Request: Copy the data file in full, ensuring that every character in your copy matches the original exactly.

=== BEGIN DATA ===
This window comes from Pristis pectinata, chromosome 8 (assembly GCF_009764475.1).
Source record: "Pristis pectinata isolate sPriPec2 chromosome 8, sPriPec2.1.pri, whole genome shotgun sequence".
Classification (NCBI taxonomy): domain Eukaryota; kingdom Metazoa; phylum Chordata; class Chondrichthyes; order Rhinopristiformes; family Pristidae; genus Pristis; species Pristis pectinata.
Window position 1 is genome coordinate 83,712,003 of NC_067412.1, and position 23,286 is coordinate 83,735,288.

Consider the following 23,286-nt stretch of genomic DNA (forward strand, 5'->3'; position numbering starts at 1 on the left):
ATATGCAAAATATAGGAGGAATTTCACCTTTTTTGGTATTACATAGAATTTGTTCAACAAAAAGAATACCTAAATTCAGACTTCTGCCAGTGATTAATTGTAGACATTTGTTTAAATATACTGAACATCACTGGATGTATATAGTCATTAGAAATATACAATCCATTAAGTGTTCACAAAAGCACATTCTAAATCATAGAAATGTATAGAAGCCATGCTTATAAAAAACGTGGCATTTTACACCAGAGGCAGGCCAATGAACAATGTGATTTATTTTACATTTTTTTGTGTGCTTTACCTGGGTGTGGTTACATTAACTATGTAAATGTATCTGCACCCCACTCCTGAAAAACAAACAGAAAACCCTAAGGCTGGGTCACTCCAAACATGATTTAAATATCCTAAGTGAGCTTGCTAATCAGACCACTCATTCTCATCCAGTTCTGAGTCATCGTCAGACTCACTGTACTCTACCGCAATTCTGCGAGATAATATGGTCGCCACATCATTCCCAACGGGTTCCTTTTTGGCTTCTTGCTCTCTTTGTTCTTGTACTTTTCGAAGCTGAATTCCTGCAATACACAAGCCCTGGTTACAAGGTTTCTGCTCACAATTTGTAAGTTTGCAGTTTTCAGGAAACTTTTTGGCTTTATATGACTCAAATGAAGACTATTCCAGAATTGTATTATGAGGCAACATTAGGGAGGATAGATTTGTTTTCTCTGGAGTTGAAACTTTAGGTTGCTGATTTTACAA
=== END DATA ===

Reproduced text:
This window comes from Pristis pectinata, chromosome 8 (assembly GCF_009764475.1).
Source record: "Pristis pectinata isolate sPriPec2 chromosome 8, sPriPec2.1.pri, whole genome shotgun sequence".
Classification (NCBI taxonomy): domain Eukaryota; kingdom Metazoa; phylum Chordata; class Chondrichthyes; order Rhinopristiformes; family Pristidae; genus Pristis; species Pristis pectinata.
Window position 1 is genome coordinate 83,712,003 of NC_067412.1, and position 23,286 is coordinate 83,735,288.

Consider the following 23,286-nt stretch of genomic DNA (forward strand, 5'->3'; position numbering starts at 1 on the left):
ATATGCAAAATATAGGAGGAATTTCACCTTTTTTGGTATTACATAGAATTTGTTCAACAAAAAGAATACCTAAATTCAGACTTCTGCCAGTGATTAATTGTAGACATTTGTTTAAATATACTGAACATCACTGGATGTATATAGTCATTAGAAATATACAATCCATTAAGTGTTCACAAAAGCACATTCTAAATCATAGAAATGTATAGAAGCCATGCTTATAAAAAACGTGGCATTTTACACCAGAGGCAGGCCAATGAACAATGTGATTTATTTTACATTTTTTTGTGTGCTTTACCTGGGTGTGGTTACATTAACTATGTAAATGTATCTGCACCCCACTCCTGAAAAACAAACAGAAAACCCTAAGGCTGGGTCACTCCAAACATGATTTAAATATCCTAAGTGAGCTTGCTAATCAGACCACTCATTCTCATCCAGTTCTGAGTCATCGTCAGACTCACTGTACTCTACCGCAATTCTGCGAGATAATATGGTCGCCACATCATTCCCAACGGGTTCCTTTTTGGCTTCTTGCTCTCTTTGTTCTTGTACTTTTCGAAGCTGAATTCCTGCAATACACAAGCCCTGGTTACAAGGTTTCTGCTCACAATTTGTAAGTTTGCAGTTTTCAGGAAACTTTTTGGCTTTATATGACTCAAATGAAGACTATTCCAGAATTGTATTATGAGGCAACATTAGGGAGGATAGATTTGTTTTCTCTGGAGTTGAAACTTTAGGTTGCTGATTTTACAA